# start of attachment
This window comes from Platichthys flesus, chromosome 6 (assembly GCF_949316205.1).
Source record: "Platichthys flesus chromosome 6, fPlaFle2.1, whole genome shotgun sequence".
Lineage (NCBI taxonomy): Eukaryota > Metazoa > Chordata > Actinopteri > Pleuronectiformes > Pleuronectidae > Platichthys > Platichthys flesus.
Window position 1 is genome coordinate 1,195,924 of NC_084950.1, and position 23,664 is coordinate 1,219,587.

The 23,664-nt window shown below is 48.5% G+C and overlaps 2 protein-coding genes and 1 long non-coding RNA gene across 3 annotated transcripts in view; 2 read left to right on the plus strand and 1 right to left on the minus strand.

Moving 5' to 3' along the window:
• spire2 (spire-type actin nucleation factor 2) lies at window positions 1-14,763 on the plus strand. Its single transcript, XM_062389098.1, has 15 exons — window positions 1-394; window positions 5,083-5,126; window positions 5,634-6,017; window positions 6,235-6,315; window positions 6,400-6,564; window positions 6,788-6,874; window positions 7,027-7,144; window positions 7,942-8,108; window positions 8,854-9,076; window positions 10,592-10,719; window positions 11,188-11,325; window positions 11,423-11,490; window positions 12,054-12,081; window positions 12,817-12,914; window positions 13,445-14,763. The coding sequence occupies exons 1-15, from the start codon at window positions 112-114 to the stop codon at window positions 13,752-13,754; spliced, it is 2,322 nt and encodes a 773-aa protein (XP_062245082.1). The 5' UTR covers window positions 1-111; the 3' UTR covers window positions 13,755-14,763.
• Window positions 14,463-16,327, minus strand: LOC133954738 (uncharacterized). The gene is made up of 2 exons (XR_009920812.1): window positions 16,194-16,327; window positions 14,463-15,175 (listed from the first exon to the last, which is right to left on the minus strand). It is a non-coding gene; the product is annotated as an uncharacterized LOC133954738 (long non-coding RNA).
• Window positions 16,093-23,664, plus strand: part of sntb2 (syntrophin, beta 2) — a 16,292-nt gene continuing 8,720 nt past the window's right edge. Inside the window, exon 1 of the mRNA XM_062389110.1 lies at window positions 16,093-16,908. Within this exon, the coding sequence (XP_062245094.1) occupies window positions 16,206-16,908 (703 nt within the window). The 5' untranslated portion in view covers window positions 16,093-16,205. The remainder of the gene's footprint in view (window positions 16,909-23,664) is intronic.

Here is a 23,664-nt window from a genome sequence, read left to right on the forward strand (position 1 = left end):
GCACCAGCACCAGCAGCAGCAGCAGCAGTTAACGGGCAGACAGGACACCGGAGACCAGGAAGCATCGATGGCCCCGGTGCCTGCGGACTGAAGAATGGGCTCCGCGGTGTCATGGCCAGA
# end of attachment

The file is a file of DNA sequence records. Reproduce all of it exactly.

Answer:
This window comes from Platichthys flesus, chromosome 6 (assembly GCF_949316205.1).
Source record: "Platichthys flesus chromosome 6, fPlaFle2.1, whole genome shotgun sequence".
Lineage (NCBI taxonomy): Eukaryota > Metazoa > Chordata > Actinopteri > Pleuronectiformes > Pleuronectidae > Platichthys > Platichthys flesus.
Window position 1 is genome coordinate 1,195,924 of NC_084950.1, and position 23,664 is coordinate 1,219,587.

The 23,664-nt window shown below is 48.5% G+C and overlaps 2 protein-coding genes and 1 long non-coding RNA gene across 3 annotated transcripts in view; 2 read left to right on the plus strand and 1 right to left on the minus strand.

Moving 5' to 3' along the window:
• spire2 (spire-type actin nucleation factor 2) lies at window positions 1-14,763 on the plus strand. Its single transcript, XM_062389098.1, has 15 exons — window positions 1-394; window positions 5,083-5,126; window positions 5,634-6,017; window positions 6,235-6,315; window positions 6,400-6,564; window positions 6,788-6,874; window positions 7,027-7,144; window positions 7,942-8,108; window positions 8,854-9,076; window positions 10,592-10,719; window positions 11,188-11,325; window positions 11,423-11,490; window positions 12,054-12,081; window positions 12,817-12,914; window positions 13,445-14,763. The coding sequence occupies exons 1-15, from the start codon at window positions 112-114 to the stop codon at window positions 13,752-13,754; spliced, it is 2,322 nt and encodes a 773-aa protein (XP_062245082.1). The 5' UTR covers window positions 1-111; the 3' UTR covers window positions 13,755-14,763.
• Window positions 14,463-16,327, minus strand: LOC133954738 (uncharacterized). The gene is made up of 2 exons (XR_009920812.1): window positions 16,194-16,327; window positions 14,463-15,175 (listed from the first exon to the last, which is right to left on the minus strand). It is a non-coding gene; the product is annotated as an uncharacterized LOC133954738 (long non-coding RNA).
• Window positions 16,093-23,664, plus strand: part of sntb2 (syntrophin, beta 2) — a 16,292-nt gene continuing 8,720 nt past the window's right edge. Inside the window, exon 1 of the mRNA XM_062389110.1 lies at window positions 16,093-16,908. Within this exon, the coding sequence (XP_062245094.1) occupies window positions 16,206-16,908 (703 nt within the window). The 5' untranslated portion in view covers window positions 16,093-16,205. The remainder of the gene's footprint in view (window positions 16,909-23,664) is intronic.

Here is a 23,664-nt window from a genome sequence, read left to right on the forward strand (position 1 = left end):
GCACCAGCACCAGCAGCAGCAGCAGCAGTTAACGGGCAGACAGGACACCGGAGACCAGGAAGCATCGATGGCCCCGGTGCCTGCGGACTGAAGAATGGGCTCCGCGGTGTCATGGCCAGA